Travis Linnemann, Meth Wars: Police, Media, Power

AuthorWilliam Garriott
Date01 July 2019
Published date01 July 2019
Subject MatterBook reviews
Travis Linnemann, Meth Wars: Police, Media, Power, New York University Press: New
York, 2016; 304 pp. (including index): 978-1479800025, $89 (hbk), $ 30 (pbk)
Over the past several years, Travis Linnemann has established himself as one of the
most important analysts of methamphetamine working in the United States. His
prize-winning article with Travis Wall, “‘This is Your Face on Meth’: The Punitive
Spectacle of ‘White Trash’ and the Rural War on Drugs,” is essential reading for
anyone trying to understand methamphetamine in the 21st century (Linneman and
Wall, 2013). Meth Wars: Police, Media, Power, extends this work even further. It
covers sites of meth-related meaning making ranging from the television show,
Breaking Bad, to debates over meth in the Kansas state legislature, to representa-
tions of meth use by anti-meth campaigns, police officers, and meth users them-
selves. To bring a sense of cohesion to this wide-ranging analysis, Linnemann
introduces the concept of the “methamphetamine imaginary.” This imaginary
“encompasses the many ways in which methamphetamine mediates the social
world—how individuals imagine themselves and their relations to one another
through this particular drug” (p. 5). For Linneman, this imaginary is “the
taken-for-granted, commonsense knowledge and everyday affects that surround
methamphetamine, its users, and those who are concerned with controlling, treat-
ing, and punishing both” (Linneman and Wall, 2013). This methamphetamine
imaginary is part of a broader “drug-war imaginary” that is likewise produced
and sustained by a broad swath of cultural production taking place in media,
politics, and everyday life, which is then implicated in governing strategies that
draw on and perpetuate the politics of fear and insecurity.
The first chapter deals with what is likely the primary reference point for many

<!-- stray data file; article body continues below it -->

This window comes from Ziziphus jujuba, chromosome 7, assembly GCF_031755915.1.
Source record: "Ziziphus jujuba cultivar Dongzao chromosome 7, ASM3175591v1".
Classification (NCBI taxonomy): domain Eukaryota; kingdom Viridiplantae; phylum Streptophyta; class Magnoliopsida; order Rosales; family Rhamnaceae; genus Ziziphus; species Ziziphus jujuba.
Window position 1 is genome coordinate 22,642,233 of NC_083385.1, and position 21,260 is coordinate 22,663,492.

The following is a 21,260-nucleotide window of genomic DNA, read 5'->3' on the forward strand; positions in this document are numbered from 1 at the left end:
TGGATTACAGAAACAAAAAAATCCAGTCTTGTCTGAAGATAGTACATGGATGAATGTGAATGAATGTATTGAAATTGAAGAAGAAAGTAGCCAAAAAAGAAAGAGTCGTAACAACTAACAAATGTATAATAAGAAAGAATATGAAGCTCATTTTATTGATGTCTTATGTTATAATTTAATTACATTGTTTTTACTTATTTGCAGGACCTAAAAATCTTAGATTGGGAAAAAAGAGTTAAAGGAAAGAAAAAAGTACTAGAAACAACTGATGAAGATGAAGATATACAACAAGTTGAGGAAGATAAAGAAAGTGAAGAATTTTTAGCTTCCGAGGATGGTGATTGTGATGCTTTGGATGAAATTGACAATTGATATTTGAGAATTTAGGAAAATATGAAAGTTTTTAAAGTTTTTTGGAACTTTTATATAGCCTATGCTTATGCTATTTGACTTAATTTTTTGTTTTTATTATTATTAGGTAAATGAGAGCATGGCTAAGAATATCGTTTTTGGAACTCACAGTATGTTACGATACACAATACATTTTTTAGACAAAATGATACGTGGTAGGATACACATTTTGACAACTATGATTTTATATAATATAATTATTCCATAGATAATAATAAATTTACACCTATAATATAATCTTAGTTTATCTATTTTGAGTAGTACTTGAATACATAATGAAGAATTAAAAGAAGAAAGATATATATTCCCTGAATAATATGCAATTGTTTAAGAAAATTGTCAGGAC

readers’ understanding of methamphetamine (at least in the United States), the hit
television show, Breaking Bad.Breaking Bad is the story of Walter White: a high
school chemistry teacher who becomes a prominent meth cook after receiving a
dire cancer diagnosis. Chapter two examines how methamphetamine has been
racialized as a “white trash” drug. Chapter three explores methamphetamine as
a site of governance, a tool through which state power is extended. Chapter four
looks at meth and policing, with a particular focus on rural police. Chapter five
looks at how methamphetamine is reshaping understandings of rurality itself
within the United States. Chapter six considers the international dimensions of
the drug war, with a particular focus on “narcoterror.”
Proceeding in this way, Linnemann makes a compelling case that the war on
drugs, of which the concern with meth is just the latest iteration, is not just a policy
concern, but a key site of cultural production sustaining political life in the con-
temporary United States. Indeed, for Linnemann, the drug war’s status as a policy
concern cannot be fully understood apart from an appreciation of its constitutive
role in US culture. To this end, Meth Wars is neither a proposal for how to
improve US drug policy nor one more critique of the drug war’s failures and
excesses. Rather, it is an exploration of a different line of thought. As
Book reviews 367

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